ARI SHAPIRO, HOST:
Americans of all faiths plan to attend Shabbat services tonight and tomorrow morning at synagogues around the country. Jewish organizations are spearheading #ShowUpForShabbat. It's a display of solidarity after the deadly attack on the Pittsburgh synagogue last Saturday.
AILSA CHANG, HOST:
Rabbis are preparing for larger-than-usual crowds, including Rabbi Susan Talve of Central Reform Synagogue (ph) in St. Louis, Mo.
SUSAN TALVE: Even through the trauma and the tears there has not been a day when the outpouring of support has not been overwhelming. And so all of those people said they want to stand with us in solidarity. People of color, the LGBTQ community, especially immigrants and refugees, who are feeling so vulnerable right now, the Muslim community - they've all said they're going to show up with us because they don't want us to be afraid. People have told us that they are coming to stand with us and to pray with us and to remember with us.
TRACI BLACKMON: This evening, I'm going to Central Reform Congregation for Shabbat.
SHAPIRO: That's Reverend Traci Blackmon of Christ the King United Church of Christ in Florissant, Mo. She says in 2014, Central Reform congregants showed up at her church after the fatal police shooting of Michael Brown in nearby Ferguson.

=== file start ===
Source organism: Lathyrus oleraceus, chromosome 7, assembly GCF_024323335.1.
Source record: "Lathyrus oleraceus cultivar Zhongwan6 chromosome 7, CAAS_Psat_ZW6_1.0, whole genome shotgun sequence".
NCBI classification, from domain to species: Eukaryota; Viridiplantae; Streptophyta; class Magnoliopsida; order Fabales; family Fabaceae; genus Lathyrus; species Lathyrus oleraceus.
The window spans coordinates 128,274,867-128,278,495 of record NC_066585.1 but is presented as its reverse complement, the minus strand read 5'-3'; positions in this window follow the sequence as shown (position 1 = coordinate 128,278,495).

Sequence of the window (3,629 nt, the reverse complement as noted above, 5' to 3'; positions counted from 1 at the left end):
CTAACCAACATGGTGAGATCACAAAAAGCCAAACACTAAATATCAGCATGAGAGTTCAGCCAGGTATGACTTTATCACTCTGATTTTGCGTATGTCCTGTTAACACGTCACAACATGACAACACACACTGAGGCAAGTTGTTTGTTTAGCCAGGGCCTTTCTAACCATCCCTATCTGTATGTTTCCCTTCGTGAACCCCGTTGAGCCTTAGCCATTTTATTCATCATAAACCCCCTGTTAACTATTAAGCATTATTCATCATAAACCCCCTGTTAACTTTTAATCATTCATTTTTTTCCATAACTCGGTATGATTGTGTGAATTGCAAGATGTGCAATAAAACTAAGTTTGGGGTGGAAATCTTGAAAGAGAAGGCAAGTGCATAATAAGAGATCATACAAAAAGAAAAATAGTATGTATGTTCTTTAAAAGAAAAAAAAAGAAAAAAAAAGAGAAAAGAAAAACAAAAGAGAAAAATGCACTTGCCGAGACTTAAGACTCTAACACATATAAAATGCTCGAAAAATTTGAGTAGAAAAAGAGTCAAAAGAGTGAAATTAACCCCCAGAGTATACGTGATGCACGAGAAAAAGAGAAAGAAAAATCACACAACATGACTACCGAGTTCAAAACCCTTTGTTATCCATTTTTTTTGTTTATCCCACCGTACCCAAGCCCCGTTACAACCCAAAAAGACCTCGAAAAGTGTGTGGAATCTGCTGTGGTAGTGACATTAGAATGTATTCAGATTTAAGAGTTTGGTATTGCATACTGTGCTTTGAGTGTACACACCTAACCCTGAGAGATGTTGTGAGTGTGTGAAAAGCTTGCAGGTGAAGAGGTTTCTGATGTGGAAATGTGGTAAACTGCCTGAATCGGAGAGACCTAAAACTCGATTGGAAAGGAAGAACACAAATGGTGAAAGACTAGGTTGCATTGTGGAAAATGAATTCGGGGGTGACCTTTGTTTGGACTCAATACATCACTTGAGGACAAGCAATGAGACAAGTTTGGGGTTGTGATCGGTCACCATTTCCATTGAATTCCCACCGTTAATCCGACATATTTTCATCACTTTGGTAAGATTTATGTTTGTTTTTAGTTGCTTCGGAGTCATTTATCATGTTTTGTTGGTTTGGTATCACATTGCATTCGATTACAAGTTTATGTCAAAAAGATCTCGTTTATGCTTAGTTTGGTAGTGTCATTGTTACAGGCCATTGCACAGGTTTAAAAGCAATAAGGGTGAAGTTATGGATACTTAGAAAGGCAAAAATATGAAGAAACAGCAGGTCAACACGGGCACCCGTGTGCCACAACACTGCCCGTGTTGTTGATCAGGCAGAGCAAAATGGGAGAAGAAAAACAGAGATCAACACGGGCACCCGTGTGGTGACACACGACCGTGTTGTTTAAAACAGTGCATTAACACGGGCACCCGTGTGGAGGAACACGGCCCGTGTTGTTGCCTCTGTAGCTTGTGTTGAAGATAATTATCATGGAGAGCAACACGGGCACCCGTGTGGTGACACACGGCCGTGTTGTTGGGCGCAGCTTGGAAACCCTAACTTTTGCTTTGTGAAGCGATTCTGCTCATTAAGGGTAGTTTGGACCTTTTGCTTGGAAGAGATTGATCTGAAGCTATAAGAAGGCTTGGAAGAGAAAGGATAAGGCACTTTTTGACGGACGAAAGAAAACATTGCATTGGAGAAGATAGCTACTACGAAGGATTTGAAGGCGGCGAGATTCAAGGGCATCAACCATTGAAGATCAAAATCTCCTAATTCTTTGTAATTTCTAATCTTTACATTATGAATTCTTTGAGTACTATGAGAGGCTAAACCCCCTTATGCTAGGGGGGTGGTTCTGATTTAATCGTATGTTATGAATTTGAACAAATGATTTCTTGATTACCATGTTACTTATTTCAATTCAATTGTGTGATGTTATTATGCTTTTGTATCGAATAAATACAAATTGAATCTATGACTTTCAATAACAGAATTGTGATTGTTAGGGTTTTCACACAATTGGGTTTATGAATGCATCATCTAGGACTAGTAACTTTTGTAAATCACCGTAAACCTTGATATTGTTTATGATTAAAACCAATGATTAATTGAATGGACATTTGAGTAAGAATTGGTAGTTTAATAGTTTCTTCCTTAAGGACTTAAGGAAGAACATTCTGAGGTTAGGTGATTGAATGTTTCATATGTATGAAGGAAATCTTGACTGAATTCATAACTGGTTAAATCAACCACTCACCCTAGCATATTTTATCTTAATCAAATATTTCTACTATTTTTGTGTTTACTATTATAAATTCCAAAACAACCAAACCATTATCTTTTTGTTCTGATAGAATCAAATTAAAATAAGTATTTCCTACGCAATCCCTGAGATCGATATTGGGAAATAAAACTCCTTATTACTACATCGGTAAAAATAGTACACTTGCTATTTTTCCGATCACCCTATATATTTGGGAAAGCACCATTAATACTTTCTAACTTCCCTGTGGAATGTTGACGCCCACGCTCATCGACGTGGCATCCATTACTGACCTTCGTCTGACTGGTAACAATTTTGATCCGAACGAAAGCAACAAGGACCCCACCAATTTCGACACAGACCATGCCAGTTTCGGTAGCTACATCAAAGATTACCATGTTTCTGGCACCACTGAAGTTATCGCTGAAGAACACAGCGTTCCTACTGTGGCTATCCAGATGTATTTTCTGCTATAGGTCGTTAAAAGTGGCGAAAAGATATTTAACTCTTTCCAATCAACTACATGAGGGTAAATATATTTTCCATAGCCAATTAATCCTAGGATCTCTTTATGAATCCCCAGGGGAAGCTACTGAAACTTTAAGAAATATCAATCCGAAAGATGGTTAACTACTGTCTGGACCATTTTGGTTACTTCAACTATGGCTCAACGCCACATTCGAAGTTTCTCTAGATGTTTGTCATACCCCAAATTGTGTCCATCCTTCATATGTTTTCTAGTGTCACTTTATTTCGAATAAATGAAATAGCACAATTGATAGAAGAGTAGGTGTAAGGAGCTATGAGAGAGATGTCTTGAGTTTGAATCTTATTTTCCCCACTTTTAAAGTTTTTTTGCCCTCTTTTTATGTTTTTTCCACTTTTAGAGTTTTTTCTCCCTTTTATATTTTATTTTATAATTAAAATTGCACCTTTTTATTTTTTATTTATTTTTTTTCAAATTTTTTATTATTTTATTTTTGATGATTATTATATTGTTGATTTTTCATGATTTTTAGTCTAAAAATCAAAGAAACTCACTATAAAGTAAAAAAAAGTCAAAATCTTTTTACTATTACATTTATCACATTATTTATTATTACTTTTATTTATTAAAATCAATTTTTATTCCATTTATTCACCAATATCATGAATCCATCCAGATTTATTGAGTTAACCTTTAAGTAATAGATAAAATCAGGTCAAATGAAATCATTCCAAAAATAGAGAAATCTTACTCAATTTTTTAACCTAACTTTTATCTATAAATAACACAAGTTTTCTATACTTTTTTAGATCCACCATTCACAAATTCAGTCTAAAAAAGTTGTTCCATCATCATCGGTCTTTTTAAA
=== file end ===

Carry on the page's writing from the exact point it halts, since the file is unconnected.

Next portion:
BLACKMON: An assault on any house of worship I believe is an assault on all of us. And throughout this week, I have been thinking deeply about what it means to be a rabbi in this moment. I think about that as the leader of my own congregation. And we're going tonight. I'm going, and members of my congregation are going as well to be in the worship space within our Jewish kindred, to say that they are not alone, that we stand with them and that we will not collectively tolerate this kind of hatred in our midst.
CHANG: By the way, since the Pittsburgh shooting, at least two synagogues have been sprayed with anti-Semitic graffiti, one on its walls inside.
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